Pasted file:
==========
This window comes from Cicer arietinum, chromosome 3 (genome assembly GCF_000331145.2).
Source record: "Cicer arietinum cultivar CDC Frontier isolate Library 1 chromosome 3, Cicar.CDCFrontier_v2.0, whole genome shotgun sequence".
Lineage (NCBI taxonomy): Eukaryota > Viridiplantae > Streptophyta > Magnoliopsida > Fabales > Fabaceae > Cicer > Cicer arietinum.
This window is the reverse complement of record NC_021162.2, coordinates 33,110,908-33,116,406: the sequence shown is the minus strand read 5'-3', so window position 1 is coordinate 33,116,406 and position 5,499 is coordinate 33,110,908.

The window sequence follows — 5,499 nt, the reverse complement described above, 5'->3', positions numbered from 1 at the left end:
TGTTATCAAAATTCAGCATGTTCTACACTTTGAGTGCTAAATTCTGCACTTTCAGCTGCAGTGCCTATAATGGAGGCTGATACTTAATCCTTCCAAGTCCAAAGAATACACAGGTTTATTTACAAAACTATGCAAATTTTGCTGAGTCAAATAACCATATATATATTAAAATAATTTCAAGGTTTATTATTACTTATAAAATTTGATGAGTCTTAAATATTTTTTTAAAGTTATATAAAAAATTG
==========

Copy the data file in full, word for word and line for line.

This window comes from Cicer arietinum, chromosome 3 (genome assembly GCF_000331145.2).
Source record: "Cicer arietinum cultivar CDC Frontier isolate Library 1 chromosome 3, Cicar.CDCFrontier_v2.0, whole genome shotgun sequence".
Lineage (NCBI taxonomy): Eukaryota > Viridiplantae > Streptophyta > Magnoliopsida > Fabales > Fabaceae > Cicer > Cicer arietinum.
This window is the reverse complement of record NC_021162.2, coordinates 33,110,908-33,116,406: the sequence shown is the minus strand read 5'-3', so window position 1 is coordinate 33,116,406 and position 5,499 is coordinate 33,110,908.

The window sequence follows — 5,499 nt, the reverse complement described above, 5'->3', positions numbered from 1 at the left end:
TGTTATCAAAATTCAGCATGTTCTACACTTTGAGTGCTAAATTCTGCACTTTCAGCTGCAGTGCCTATAATGGAGGCTGATACTTAATCCTTCCAAGTCCAAAGAATACACAGGTTTATTTACAAAACTATGCAAATTTTGCTGAGTCAAATAACCATATATATATTAAAATAATTTCAAGGTTTATTATTACTTATAAAATTTGATGAGTCTTAAATATTTTTTTAAAGTTATATAAAAAATTG